Supreme Court Excuses Administrative Exhaustion for Some Structural Constitutional Claims

Jones Day

Jones Day

In Carr v. Saul, the U.S. Supreme Court unanimously held that a party can raise a challenge under the Constitution’s Appointments Clause to an Administrative Law Judge’s (“ALJ”) decision, even if the party did not raise the issue at the ALJ hearing. Although Carr involved Social Security benefits, the Supreme Court’s decision sheds light on how litigants can bring structural constitutional challenges to agency decisions more generally.

The decision in Carr may have its most immediate impact in connection with the administrative process for post-grant patent reviews before the U.S. Patent and Trademark Office’s Patent Trial and Appeals Board. The Court presently has another case on its docket involving an Appointments Clause challenge to the appointment of Patent Office ALJs, Arthrex, Inc. v. Smith & Nephew, Inc., No. 19-1434 (argued March 1, 2021). In that case, the Court of Appeals for the Federal Circuit ruled in late 2019 that the system for appointing Patent Office ALJs violated the Appointments Clause and severed a provision that restricts removal of ALJs from the statute to remedy the unconstitutional appointment. After that 2019 ruling, several cases presented the issue of whether other litigants could take advantage of the Arthrex decision even though they had not first raised the issue before the agency. Indeed, the petitioner in Arthrex itself had presented the same issue decided in Carr as a second question in its petition, but the Court limited its review in Arthrex to the Appointments Clause issue.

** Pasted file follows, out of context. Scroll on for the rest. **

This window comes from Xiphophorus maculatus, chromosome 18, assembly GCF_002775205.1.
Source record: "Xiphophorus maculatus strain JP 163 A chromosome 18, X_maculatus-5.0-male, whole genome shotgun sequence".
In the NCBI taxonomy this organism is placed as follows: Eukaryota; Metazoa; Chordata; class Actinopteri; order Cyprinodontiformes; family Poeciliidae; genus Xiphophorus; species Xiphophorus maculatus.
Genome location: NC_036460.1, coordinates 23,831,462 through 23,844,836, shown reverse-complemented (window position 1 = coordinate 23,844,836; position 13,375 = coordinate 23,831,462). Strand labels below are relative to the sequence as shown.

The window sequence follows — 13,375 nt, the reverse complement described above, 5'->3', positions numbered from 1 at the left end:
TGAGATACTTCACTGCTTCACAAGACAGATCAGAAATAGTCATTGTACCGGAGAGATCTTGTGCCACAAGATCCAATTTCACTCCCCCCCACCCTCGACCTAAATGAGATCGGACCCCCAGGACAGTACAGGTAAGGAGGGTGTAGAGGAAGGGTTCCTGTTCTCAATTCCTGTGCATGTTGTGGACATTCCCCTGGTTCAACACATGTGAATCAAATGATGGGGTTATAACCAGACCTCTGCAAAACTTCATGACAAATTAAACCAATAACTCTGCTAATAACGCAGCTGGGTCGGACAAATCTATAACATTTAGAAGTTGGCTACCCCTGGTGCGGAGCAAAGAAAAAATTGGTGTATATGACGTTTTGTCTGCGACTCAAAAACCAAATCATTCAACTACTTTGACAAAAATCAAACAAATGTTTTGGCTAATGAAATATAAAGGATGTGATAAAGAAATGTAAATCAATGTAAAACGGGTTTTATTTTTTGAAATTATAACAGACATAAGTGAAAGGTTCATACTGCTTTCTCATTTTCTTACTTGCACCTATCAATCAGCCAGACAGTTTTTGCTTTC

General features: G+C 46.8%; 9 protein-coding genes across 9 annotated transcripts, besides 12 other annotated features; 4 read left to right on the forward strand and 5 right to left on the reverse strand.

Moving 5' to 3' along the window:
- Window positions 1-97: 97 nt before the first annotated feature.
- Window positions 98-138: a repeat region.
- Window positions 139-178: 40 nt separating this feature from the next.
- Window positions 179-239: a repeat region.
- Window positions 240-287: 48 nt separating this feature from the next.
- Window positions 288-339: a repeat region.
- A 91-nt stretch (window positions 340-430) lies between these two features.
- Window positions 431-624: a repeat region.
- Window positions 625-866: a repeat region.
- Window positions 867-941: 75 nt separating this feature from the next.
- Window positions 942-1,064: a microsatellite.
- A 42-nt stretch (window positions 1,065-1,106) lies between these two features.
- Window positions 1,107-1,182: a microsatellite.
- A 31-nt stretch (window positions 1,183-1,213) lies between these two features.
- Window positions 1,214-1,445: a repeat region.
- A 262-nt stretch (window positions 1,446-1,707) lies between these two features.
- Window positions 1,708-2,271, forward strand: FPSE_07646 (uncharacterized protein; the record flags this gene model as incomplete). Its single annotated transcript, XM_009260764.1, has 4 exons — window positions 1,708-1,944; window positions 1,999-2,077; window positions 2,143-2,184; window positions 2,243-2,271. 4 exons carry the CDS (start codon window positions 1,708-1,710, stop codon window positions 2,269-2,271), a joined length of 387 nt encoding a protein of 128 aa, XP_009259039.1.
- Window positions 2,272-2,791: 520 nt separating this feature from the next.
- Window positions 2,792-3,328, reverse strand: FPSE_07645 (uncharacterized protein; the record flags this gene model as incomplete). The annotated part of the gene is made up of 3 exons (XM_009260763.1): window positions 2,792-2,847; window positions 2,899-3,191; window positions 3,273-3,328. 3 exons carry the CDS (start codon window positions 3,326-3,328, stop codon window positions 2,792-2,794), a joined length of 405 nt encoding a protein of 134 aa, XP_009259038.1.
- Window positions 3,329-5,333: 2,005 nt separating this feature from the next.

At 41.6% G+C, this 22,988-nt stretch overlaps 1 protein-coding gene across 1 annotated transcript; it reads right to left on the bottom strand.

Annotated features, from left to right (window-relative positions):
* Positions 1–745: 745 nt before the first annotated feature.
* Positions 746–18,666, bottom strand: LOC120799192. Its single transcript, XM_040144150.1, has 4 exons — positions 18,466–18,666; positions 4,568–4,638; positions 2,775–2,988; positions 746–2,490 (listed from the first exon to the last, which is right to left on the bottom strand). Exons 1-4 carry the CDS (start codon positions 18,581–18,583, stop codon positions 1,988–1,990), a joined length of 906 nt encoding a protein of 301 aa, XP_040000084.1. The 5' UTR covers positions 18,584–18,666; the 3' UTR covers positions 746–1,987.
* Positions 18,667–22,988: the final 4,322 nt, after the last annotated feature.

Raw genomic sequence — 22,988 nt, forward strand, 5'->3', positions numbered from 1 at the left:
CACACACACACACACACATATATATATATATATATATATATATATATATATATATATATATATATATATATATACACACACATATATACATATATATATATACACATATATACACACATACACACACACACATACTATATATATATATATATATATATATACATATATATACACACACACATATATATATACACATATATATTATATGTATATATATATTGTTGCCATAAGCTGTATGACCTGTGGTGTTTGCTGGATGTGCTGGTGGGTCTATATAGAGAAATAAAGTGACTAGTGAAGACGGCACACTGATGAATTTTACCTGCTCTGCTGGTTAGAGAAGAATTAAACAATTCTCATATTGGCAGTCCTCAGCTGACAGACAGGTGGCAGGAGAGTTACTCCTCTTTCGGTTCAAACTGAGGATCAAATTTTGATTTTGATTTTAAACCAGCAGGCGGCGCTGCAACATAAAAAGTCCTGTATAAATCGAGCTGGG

You can read more about Carr here in this Jones Day Commentary.

The following two tabs change content below.

DISCLAIMER: Because of the generality of this update, the information provided herein may not be applicable in all situations and should not be acted upon without specific legal advice based on particular situations.

© Jones Day | Attorney Advertising

Written by:

Jones Day

Jones Day on:

Reporters on Deadline

"My best business intelligence, in one easy email…"

Your first step to building a free, personalized, morning email brief covering pertinent authors and topics on JD Supra:
*By using the service, you signify your acceptance of JD Supra's Privacy Policy.
Custom Email Digest
- hide
- hide

This website uses cookies to improve user experience, track anonymous site usage, store authorization tokens and permit sharing on social media networks. By continuing to browse this website you accept the use of cookies. Click here to read more about how we use cookies.